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  • journeyman
    started a topic did you know?

    did you know?

    you can weld alum to steel. anyone know the process???

    just a brain teaser

  • SavageSunJeep
    replied
    Originally posted by Wheelchair View Post
    A few months ago while I was healing from surgery I watched a show about this process( Explosion ** welding on the discovery channel, you may be able to contact them and buy the episode and as I remember the process was very successful.

    Hope this helps
    Wheelchair
    Yea, that was very interesting

    Leave a comment:


  • Anti-GMAW
    replied
    Signwave, that peice is most certainly explosion welded. The tell tale sign is the riple effect in the transition zone. Claded peices of metal are used frequently in the ship building and pressure containment industrys. Explosion welding is generaly done using AN, although other explosive agents such as PETN (most commonly used as the filler in det-cord) or tetrytol (altough rarely, other agents are used). AN is a 90/10% mix of amonium nitrate and fuel oil. They place one peice over the other with a very precise gap and place wooden forms around the top peice. They then place a specific amount of explosive on top of the first peice.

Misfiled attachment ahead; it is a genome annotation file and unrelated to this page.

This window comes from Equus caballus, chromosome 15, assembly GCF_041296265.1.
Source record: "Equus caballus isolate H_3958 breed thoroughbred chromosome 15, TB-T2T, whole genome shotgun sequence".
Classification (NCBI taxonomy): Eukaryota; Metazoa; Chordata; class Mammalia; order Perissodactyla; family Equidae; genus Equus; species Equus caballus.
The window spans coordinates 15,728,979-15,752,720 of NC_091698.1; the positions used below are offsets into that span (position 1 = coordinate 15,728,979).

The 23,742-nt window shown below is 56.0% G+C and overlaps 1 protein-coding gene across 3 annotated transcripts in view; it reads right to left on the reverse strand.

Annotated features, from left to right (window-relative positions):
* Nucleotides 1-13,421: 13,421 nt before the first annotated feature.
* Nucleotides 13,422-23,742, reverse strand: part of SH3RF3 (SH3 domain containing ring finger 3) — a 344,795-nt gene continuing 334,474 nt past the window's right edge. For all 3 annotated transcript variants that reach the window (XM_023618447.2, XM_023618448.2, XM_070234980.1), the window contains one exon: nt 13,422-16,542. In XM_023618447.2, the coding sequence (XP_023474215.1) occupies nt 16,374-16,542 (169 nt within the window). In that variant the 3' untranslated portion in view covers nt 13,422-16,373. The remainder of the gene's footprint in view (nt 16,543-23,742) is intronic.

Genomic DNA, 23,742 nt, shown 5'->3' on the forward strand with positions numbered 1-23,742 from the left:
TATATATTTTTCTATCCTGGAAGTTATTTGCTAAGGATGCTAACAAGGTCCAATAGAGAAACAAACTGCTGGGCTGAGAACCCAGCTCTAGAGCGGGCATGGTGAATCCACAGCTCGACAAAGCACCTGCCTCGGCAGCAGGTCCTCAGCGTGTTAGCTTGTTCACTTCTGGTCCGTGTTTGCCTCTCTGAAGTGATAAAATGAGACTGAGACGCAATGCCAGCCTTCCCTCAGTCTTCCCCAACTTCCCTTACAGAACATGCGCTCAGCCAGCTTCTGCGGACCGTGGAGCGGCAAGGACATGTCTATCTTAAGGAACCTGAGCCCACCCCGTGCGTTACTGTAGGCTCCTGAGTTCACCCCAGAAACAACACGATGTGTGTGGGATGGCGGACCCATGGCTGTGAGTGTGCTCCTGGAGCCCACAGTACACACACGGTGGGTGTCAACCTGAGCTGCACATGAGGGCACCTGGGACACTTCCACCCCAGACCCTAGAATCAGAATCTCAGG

when they detinate the explosive it slams the 2 peices together at such a high velocity that a jet of plasma forms between the two peices. The plasms burns away any impuritys on the surface of the 2 peices as they join together.

    Leave a comment:


  • SavageSunJeep
    replied
    Originally posted by Wheelchair View Post
    A few months ago while I was healing from surgery I watched a show about this process( Explosion ** welding on the discovery channel, you may be able to contact them and buy the episode and as I remember the process was very successful.

    Hope this helps
    Wheelchair
    I saw that. It has been observed for some time and noted in the military where examples of unlike metal to metal welding takes places in combat situations. Tanks getting hit with with extreme high speed rounds that cause the inside metal to melt and explode in a process called spalling. It was noticed that in testing that welding was taking place. This led to:

    They take to plates that want welded together, lay one atop the other and cover it in plastic explosives. Not sure what kind, but it has to be high speed like det-cord.

    In spite of it sounding crude it is far from it. It is a very precise process. Too much C4 and the metal no longer is with us, too little and nothing happens.

    here is some more info:

    http://www.metalwebnews.com/howto/ex...e-welding.html

    Leave a comment:


  • tacmig
    replied
    Oh boy here we go..

    Melting steel and fabricating things that were useful was the reason I believe I went into welding. The electrical arc and watching steel melt before my eyes was as good as se%! Now imagine blowing crap up! Oh man, someone please approve this process now.

    TacMig

    Leave a comment:


  • SignWave
    replied
    here's a piece

    JM,
    Heres a piece of "cladding" as Bob calls it. I have had this piece since i was 12 years old. My grandfather brought it home from a ship yard. It is used to join the steel hull (where strength is needed) to the superstructure (where light wieght is prefered).